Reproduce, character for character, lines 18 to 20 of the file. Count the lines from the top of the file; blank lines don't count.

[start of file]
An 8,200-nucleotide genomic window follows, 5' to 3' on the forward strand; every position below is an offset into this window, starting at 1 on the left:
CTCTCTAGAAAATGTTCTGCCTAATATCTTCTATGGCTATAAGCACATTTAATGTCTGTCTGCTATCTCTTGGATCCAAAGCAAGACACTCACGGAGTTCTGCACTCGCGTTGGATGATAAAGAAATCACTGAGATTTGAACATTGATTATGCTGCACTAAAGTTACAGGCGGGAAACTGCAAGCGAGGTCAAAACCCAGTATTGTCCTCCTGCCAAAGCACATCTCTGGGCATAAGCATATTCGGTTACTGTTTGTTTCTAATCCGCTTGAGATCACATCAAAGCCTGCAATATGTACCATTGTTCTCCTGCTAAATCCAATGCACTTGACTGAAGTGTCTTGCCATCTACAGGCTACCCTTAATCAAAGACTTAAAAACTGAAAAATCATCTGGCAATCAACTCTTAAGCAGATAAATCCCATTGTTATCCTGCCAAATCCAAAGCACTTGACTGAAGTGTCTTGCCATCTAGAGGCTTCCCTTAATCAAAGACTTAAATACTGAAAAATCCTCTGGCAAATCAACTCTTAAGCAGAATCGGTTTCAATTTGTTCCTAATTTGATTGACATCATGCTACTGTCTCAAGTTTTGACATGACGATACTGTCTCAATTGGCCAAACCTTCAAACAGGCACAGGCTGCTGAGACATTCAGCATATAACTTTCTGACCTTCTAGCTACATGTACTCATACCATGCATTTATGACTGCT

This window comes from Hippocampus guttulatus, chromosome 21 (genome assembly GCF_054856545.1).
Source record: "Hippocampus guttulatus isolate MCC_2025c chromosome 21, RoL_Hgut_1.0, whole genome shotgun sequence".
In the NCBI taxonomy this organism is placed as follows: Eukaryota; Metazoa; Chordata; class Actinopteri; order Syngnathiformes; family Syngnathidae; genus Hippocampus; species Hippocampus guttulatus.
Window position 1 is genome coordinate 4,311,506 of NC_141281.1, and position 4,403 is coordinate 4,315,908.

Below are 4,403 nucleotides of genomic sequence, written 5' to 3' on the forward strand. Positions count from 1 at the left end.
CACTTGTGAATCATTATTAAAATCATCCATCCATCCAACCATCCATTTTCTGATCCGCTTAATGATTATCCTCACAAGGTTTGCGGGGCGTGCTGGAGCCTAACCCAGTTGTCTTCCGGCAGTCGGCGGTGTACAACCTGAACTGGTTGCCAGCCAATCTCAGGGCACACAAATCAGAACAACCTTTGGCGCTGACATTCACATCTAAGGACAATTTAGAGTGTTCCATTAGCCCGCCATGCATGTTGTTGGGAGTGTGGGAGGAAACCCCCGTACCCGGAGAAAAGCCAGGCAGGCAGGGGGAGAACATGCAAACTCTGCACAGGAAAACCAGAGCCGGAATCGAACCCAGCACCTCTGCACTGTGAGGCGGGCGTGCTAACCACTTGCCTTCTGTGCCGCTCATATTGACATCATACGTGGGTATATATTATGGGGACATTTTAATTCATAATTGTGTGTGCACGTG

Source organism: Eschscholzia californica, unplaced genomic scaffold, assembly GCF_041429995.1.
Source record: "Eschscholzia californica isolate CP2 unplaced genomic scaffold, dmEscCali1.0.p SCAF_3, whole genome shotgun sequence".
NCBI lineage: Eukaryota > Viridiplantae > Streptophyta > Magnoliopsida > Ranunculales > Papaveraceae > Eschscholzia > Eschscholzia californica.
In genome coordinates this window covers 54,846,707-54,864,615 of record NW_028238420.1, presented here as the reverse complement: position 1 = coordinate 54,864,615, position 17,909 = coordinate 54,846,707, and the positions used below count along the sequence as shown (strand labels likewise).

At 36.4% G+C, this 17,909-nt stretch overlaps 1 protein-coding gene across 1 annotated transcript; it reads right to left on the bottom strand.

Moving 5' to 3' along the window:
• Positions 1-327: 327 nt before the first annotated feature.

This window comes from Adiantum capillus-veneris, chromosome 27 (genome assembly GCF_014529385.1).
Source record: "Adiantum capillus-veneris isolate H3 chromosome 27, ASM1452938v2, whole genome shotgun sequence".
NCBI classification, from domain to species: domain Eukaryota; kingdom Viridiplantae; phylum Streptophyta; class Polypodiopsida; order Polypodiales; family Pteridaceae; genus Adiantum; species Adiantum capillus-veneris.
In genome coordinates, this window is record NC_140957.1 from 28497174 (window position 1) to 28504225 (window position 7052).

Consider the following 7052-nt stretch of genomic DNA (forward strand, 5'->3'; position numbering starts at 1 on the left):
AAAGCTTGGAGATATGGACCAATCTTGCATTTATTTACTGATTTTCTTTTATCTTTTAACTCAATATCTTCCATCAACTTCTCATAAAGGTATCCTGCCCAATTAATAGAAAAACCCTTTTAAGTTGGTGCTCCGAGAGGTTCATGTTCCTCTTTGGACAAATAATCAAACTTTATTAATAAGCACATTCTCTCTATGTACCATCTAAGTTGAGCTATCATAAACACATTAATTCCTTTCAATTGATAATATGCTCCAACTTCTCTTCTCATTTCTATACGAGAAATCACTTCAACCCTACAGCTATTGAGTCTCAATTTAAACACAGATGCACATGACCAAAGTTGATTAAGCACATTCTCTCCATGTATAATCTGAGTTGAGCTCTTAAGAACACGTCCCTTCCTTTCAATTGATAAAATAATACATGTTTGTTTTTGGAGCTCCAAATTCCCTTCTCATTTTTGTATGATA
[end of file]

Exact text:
NCBI classification, from domain to species: domain Eukaryota; kingdom Viridiplantae; phylum Streptophyta; class Polypodiopsida; order Polypodiales; family Pteridaceae; genus Adiantum; species Adiantum capillus-veneris.
In genome coordinates, this window is record NC_140957.1 from 28497174 (window position 1) to 28504225 (window position 7052).

Consider the following 7052-nt stretch of genomic DNA (forward strand, 5'->3'; position numbering starts at 1 on the left):